Russia plans to significantly increase the volume of domestic niobium production in the coming years, that will be achieved through the expansion of the existing production and processing capacities.
As part of these plans, production will be accelerated on the basis of the country’s largest niobium fields, and in particular the Lovozero mine, which is located in the Murmansk region, as well as the Tatar field in the Krasnoyarsk region. In the case of Lovozero, production will take place in the form of loparite concentrate, while in Tatar in the form of a pyrochlore concentrate.A particular attention will be paid for the increase of production at the Tomtor rare earth-niobium field in the Republic of Sakha and the Etykinsky tantalum-niobium field, which is located in the Chita region of Russia.
In the middle-term, production is expected to be expanded on the basis of other Russian largest niobium fields, such as the Beloziminskoe and Katuginskoe.Payback period of these projects are estimated at 7 years. Much will depend on the volume of state support, that will be provided by the government for the implementation of these projects.Currently the majority of Russian niobium demand is met by the imports from Brazil, however, according to state plans, the increase of the domestic production will help to significantly reduce imports.
It is planned that cheap energy resources is expected to be one of the major advantages of the Russian niobium production.Processing of finished products will take place at the capacities of the Solikamsk Magnesium plant, as well as the Klyuchevskoi ferroalloy plant.Currently the annual volume of production of niobium oxide in Russia is estimated at only 2,000 tonnes, however, according to state plans, these figures should significantly increase in the coming years in order to fully meet the domestic demand.Overal, according to state estimates, the annual demand for niobium in Russia will vary in the range of 5,000-6,000 tonnes by 2018-2019 years, that will be mainly due to the planned development of its major consuming industries within the country, and in particular automotive.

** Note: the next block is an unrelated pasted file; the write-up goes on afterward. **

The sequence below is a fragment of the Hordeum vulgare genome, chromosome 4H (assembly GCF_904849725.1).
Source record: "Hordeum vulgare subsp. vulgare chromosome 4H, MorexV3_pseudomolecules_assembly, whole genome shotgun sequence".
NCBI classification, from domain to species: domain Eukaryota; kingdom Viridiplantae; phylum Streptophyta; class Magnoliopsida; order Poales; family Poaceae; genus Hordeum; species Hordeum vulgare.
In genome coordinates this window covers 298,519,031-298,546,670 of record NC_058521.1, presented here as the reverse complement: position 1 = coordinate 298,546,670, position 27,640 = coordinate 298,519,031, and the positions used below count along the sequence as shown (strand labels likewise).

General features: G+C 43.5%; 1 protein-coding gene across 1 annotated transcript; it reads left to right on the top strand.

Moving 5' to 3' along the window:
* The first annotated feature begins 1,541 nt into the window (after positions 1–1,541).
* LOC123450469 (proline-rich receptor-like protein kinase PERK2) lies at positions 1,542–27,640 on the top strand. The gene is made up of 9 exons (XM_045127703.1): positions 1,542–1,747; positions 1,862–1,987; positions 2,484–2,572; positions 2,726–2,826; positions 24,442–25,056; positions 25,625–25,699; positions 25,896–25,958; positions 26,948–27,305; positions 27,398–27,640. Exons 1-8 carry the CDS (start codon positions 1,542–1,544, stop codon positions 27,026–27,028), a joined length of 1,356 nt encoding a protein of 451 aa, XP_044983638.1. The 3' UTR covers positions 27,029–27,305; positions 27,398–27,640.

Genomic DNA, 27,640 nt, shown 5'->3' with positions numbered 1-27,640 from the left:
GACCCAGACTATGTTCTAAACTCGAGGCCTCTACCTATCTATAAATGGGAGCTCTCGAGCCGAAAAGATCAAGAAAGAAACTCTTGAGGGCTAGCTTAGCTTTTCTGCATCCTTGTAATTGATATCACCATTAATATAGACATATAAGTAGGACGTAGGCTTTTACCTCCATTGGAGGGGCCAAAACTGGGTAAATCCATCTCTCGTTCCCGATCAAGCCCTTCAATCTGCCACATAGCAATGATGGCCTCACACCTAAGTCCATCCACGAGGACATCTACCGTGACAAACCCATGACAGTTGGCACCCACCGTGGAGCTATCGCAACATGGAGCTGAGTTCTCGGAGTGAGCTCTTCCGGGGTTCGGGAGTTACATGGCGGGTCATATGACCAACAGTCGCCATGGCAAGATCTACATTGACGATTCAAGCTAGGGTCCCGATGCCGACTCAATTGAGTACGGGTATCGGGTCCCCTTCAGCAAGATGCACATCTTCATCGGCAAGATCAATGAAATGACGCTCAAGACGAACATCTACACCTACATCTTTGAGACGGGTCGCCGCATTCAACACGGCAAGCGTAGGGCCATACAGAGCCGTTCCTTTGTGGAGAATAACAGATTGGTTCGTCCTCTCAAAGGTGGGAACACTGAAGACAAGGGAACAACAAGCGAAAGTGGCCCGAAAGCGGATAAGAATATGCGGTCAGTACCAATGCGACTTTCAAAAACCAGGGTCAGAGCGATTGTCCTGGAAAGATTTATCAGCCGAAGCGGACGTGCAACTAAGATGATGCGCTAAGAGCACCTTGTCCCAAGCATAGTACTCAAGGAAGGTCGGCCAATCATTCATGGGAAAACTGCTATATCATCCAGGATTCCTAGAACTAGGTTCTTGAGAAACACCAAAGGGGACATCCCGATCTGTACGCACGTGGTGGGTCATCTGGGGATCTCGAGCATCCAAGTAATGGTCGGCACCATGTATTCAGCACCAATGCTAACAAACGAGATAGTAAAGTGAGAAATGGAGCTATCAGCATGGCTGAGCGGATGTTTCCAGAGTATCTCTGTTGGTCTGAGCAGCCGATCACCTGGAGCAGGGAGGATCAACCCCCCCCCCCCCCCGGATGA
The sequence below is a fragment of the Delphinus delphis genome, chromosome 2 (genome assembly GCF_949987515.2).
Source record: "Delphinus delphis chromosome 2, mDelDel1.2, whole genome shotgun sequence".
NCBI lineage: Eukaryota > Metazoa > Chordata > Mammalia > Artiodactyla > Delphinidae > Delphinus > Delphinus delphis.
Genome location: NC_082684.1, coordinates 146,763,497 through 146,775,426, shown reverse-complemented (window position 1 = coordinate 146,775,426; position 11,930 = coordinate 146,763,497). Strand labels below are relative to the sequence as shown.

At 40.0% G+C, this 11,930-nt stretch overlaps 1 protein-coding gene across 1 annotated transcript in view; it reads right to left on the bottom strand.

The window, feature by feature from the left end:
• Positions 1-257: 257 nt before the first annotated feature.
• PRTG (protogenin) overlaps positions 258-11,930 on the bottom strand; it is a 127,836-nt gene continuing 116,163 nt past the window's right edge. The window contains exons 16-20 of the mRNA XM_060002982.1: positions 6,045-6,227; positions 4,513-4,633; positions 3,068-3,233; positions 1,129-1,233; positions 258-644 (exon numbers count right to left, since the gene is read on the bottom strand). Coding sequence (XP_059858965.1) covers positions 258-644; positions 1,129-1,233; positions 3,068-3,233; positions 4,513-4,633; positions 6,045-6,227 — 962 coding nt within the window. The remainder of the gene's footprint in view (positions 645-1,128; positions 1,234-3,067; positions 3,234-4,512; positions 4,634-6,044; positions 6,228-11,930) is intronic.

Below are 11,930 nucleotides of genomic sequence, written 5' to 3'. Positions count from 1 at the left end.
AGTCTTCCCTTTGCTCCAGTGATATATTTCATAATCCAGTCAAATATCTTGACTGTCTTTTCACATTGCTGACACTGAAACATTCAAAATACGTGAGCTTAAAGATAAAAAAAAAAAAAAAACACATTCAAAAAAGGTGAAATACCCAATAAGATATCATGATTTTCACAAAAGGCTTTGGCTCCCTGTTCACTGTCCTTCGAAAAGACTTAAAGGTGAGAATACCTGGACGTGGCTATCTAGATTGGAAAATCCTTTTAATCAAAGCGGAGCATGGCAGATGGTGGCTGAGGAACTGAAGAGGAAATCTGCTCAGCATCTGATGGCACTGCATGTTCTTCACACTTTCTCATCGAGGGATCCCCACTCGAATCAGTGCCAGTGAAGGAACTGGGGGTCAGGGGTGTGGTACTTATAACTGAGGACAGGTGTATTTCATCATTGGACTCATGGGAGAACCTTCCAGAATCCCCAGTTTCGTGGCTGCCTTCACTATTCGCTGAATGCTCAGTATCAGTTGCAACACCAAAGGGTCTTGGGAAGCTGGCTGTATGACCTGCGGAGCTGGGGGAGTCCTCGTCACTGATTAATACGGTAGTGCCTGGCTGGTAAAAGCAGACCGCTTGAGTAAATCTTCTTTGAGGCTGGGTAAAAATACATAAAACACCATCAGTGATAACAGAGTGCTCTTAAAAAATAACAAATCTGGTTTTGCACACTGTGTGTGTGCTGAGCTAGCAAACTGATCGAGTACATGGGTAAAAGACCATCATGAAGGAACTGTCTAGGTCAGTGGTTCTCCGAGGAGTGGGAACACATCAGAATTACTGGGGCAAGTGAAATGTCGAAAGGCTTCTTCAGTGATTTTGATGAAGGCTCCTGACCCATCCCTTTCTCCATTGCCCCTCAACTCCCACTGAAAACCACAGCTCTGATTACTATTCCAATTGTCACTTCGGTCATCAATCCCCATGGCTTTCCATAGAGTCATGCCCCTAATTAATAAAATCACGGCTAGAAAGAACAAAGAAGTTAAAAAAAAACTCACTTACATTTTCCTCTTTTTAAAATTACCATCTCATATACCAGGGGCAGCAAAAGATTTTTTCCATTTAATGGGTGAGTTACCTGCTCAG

Russia currently accounts for up to 25% of global niobium reserves, the majority of which are concentrated in the undeveloped fields in Eastern Siberia and the Far East. Currently the share of the country in the global niobium production is estimated at only 1%.It is planned that the majority of future niobium production will be supplied for the needs of Russian military and defence sector, as well as other industries, such as electronics.To date, the majority of Russian niobium production has been exported to Germany and the United States, however, there is a possibility that such a situation will change already in the coming years.
Prior to 2016, Russia has always been one of Europe’s largest ferroniobium importers with the annual volume of deliveries of 2,000-4,000 tonnes. The majority of imports is supplied from Brazil and were used in the production of highly durable tube strips for oil and gas pipes in a number of Russian metallurgical enterprises.